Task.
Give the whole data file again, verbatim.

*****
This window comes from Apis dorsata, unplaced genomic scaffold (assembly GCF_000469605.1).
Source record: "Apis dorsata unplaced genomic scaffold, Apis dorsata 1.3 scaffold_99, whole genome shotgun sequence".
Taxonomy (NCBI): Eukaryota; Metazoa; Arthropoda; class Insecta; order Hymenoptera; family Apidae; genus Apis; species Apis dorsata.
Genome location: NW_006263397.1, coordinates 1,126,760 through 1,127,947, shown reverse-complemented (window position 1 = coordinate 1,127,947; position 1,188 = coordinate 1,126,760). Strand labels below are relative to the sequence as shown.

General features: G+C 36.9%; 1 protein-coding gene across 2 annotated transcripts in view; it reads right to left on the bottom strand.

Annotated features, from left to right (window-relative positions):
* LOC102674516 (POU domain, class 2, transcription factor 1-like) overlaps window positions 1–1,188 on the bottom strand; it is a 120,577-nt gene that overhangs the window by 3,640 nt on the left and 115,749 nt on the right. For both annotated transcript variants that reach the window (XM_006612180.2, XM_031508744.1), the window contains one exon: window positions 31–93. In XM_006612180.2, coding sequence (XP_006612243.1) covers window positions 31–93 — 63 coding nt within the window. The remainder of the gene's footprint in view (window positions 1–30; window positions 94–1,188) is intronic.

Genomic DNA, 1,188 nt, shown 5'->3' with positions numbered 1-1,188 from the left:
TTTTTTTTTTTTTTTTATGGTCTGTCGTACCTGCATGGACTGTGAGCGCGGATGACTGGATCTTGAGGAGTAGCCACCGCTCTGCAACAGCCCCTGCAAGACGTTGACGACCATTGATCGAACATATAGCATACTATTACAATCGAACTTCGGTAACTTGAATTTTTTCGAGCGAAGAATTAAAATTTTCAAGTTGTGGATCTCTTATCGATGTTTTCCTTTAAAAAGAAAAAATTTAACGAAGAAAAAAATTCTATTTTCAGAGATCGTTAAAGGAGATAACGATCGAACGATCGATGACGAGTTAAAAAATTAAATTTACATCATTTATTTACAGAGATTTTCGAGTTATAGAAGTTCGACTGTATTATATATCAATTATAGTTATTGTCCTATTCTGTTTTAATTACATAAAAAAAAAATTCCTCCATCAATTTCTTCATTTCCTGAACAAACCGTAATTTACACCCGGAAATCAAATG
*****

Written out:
This window comes from Apis dorsata, unplaced genomic scaffold (assembly GCF_000469605.1).
Source record: "Apis dorsata unplaced genomic scaffold, Apis dorsata 1.3 scaffold_99, whole genome shotgun sequence".
Taxonomy (NCBI): Eukaryota; Metazoa; Arthropoda; class Insecta; order Hymenoptera; family Apidae; genus Apis; species Apis dorsata.
Genome location: NW_006263397.1, coordinates 1,126,760 through 1,127,947, shown reverse-complemented (window position 1 = coordinate 1,127,947; position 1,188 = coordinate 1,126,760). Strand labels below are relative to the sequence as shown.

General features: G+C 36.9%; 1 protein-coding gene across 2 annotated transcripts in view; it reads right to left on the bottom strand.

Annotated features, from left to right (window-relative positions):
* LOC102674516 (POU domain, class 2, transcription factor 1-like) overlaps window positions 1–1,188 on the bottom strand; it is a 120,577-nt gene that overhangs the window by 3,640 nt on the left and 115,749 nt on the right. For both annotated transcript variants that reach the window (XM_006612180.2, XM_031508744.1), the window contains one exon: window positions 31–93. In XM_006612180.2, coding sequence (XP_006612243.1) covers window positions 31–93 — 63 coding nt within the window. The remainder of the gene's footprint in view (window positions 1–30; window positions 94–1,188) is intronic.

Genomic DNA, 1,188 nt, shown 5'->3' with positions numbered 1-1,188 from the left:
TTTTTTTTTTTTTTTTATGGTCTGTCGTACCTGCATGGACTGTGAGCGCGGATGACTGGATCTTGAGGAGTAGCCACCGCTCTGCAACAGCCCCTGCAAGACGTTGACGACCATTGATCGAACATATAGCATACTATTACAATCGAACTTCGGTAACTTGAATTTTTTCGAGCGAAGAATTAAAATTTTCAAGTTGTGGATCTCTTATCGATGTTTTCCTTTAAAAAGAAAAAATTTAACGAAGAAAAAAATTCTATTTTCAGAGATCGTTAAAGGAGATAACGATCGAACGATCGATGACGAGTTAAAAAATTAAATTTACATCATTTATTTACAGAGATTTTCGAGTTATAGAAGTTCGACTGTATTATATATCAATTATAGTTATTGTCCTATTCTGTTTTAATTACATAAAAAAAAAATTCCTCCATCAATTTCTTCATTTCCTGAACAAACCGTAATTTACACCCGGAAATCAAATG